The 8 Questions You Should Ask in Every 1:1

A Gallup survey on employee engagement found that workers are nearly three times more likely to feel engaged at work when they have regular 1:1 meetings with their manager.1 Employee engagement is key to everything from productivity to loyalty, making 1:1s essential for your success. But what you ask in these meetings also matters. Research conducted by Cisco shows that the most productive 1:1s revolve around two basic topics: What are you working on, and How can I help?2

Here are 8 more in-depth questions to ask in every 1:1

When did you recently have the chance to grow and develop in your work, and how can we create more of those opportunities?

Everyone wants to learn and evolve. This question shows your team members that you care about their individual development. It also allows you to identify a pipeline for management positions, which can help you promote from within.

Have you seen someone else do something recently that worked well, and can you describe it to me?

This question serves two important purposes. It shows that you trust and value the person's opinions. It also allows you to assess the person’s leadership skills.

What can you tell me about yourself personally that would help me better support you?

Everyone has their unique strengths and weaknesses; those differences are what makes a great team. Finding out that your team member has a health concern, is caring for aging parents, or simply isn’t a morning person gives you a path to provide individualized support to help that worker to perform at their best. It also shows you're empathetic and understanding to their unique situation. 

Which of your current projects are most in line with your strengths and interests, and which do you feel are holding you back?

Individuals are the most engaged when working on projects that provide just the right level of challenge while zeroing in on what they enjoy. If something is completely outside their wheelhouse, they may be afraid to give it their all. Yet if something is too easy and familiar, they may tend to find the project mundane. This question will help you better match your team with projects moving forward and identify career directions they might explore.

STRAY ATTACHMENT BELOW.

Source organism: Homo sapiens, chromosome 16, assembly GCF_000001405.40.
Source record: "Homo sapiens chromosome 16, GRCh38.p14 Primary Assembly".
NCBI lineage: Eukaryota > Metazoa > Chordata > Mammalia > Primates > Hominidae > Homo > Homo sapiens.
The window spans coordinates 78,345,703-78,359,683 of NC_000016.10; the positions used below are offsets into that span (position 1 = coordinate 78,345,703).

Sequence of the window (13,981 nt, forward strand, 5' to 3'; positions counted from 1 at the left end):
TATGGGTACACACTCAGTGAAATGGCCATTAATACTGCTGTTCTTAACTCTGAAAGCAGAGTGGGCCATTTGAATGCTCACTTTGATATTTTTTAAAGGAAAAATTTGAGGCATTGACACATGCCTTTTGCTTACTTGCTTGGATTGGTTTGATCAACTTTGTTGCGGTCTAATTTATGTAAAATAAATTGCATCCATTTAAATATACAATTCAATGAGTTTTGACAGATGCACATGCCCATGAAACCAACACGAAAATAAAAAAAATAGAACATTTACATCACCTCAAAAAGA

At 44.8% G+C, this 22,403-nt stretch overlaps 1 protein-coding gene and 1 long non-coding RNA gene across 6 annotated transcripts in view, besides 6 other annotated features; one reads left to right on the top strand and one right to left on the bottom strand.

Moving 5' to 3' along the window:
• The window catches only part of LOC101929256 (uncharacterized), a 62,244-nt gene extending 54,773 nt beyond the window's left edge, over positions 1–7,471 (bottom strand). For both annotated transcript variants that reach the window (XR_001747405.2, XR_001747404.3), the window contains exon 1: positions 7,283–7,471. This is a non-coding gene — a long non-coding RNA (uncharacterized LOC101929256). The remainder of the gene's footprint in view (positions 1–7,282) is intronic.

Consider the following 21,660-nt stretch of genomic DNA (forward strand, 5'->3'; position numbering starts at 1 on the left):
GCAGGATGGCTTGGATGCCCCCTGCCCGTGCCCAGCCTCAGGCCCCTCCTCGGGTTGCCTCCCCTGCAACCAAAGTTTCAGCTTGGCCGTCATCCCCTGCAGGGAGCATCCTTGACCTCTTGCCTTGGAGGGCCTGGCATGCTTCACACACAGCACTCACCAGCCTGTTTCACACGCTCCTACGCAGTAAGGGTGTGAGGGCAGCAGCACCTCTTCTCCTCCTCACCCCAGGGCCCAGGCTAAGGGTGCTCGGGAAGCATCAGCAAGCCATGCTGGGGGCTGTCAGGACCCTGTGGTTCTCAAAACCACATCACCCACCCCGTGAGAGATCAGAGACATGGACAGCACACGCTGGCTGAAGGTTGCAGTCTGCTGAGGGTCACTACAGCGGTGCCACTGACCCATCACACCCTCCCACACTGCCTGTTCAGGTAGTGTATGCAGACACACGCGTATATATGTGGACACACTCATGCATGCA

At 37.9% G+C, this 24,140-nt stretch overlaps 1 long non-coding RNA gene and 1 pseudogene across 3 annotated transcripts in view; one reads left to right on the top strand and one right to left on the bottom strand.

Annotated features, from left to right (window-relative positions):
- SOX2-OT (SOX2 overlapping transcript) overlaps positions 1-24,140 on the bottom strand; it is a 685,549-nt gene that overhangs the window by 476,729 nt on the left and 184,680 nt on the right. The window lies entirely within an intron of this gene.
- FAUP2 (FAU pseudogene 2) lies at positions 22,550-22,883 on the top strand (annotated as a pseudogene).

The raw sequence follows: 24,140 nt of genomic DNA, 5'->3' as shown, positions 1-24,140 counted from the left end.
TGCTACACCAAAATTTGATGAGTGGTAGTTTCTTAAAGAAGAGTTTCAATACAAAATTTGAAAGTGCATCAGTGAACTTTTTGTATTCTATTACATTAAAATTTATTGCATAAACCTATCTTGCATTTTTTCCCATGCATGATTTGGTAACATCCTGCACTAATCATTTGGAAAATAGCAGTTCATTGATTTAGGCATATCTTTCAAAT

What challenges are you facing in doing your best work, and what changes can we make to set you up for success?

There are innumerable things in the average workspace that could hold your team back, from an uncomfortable workstation to a chronically broken copy machine to a breakdown in communication. Many of these fixes can be simple, relatively inexpensive and could lead to a whole new level of productivity.

What would you like to know about me to improve how we work together?

Not all personalities automatically mesh, and communication can be fraught with misunderstandings. Talking about your differences can help bridge the gap, leading to a better working relationship.

Is there an area of the company that you want to learn more about or feel like you have something to contribute to?

Your team members likely have skills and talents in areas that aren't being tapped in their current role. Asking this question helps you learn their goals and desires, as well as identify previously hidden skills that could be useful to your organization.

How do you feel overall about coming to work, and is there anything you need from us right now?

Particularly tough days aside, it’s important to get a pulse on how your team members feel about their work. Asking this question every time will help you get ahead of any emerging issues that could lead to major problems down the road. Meeting with your employees can help boost engagement, but you need to ask the right questions. Focusing on their short-term and long-term needs, goals and desires is the best way to earn their trust and loyalty, which can lead to a highly functioning team.